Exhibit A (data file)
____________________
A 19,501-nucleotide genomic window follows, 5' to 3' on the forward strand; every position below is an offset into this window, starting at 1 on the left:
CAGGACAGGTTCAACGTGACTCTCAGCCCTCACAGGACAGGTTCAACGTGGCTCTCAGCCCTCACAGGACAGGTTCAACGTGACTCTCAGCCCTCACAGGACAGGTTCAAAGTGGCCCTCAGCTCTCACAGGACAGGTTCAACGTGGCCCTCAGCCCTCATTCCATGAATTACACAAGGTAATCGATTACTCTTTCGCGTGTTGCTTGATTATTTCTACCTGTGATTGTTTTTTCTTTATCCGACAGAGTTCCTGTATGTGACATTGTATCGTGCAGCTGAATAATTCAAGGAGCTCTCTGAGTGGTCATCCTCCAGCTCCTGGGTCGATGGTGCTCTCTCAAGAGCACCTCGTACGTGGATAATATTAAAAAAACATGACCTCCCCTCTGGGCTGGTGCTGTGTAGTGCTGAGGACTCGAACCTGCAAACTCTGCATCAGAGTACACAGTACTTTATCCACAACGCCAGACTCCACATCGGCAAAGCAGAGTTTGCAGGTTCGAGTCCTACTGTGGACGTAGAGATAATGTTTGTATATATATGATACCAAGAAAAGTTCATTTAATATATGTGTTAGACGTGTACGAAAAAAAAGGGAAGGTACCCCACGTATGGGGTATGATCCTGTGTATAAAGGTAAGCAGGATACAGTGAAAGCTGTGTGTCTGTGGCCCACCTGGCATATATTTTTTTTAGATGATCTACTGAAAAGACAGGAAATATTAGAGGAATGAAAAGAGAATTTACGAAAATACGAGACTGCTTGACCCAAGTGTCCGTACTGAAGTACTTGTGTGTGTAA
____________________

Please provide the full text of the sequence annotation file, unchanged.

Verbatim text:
A 19,501-nucleotide genomic window follows, 5' to 3' on the forward strand; every position below is an offset into this window, starting at 1 on the left:
CAGGACAGGTTCAACGTGACTCTCAGCCCTCACAGGACAGGTTCAACGTGGCTCTCAGCCCTCACAGGACAGGTTCAACGTGACTCTCAGCCCTCACAGGACAGGTTCAAAGTGGCCCTCAGCTCTCACAGGACAGGTTCAACGTGGCCCTCAGCCCTCATTCCATGAATTACACAAGGTAATCGATTACTCTTTCGCGTGTTGCTTGATTATTTCTACCTGTGATTGTTTTTTCTTTATCCGACAGAGTTCCTGTATGTGACATTGTATCGTGCAGCTGAATAATTCAAGGAGCTCTCTGAGTGGTCATCCTCCAGCTCCTGGGTCGATGGTGCTCTCTCAAGAGCACCTCGTACGTGGATAATATTAAAAAAACATGACCTCCCCTCTGGGCTGGTGCTGTGTAGTGCTGAGGACTCGAACCTGCAAACTCTGCATCAGAGTACACAGTACTTTATCCACAACGCCAGACTCCACATCGGCAAAGCAGAGTTTGCAGGTTCGAGTCCTACTGTGGACGTAGAGATAATGTTTGTATATATATGATACCAAGAAAAGTTCATTTAATATATGTGTTAGACGTGTACGAAAAAAAAGGGAAGGTACCCCACGTATGGGGTATGATCCTGTGTATAAAGGTAAGCAGGATACAGTGAAAGCTGTGTGTCTGTGGCCCACCTGGCATATATTTTTTTTAGATGATCTACTGAAAAGACAGGAAATATTAGAGGAATGAAAAGAGAATTTACGAAAATACGAGACTGCTTGACCCAAGTGTCCGTACTGAAGTACTTGTGTGTGTAA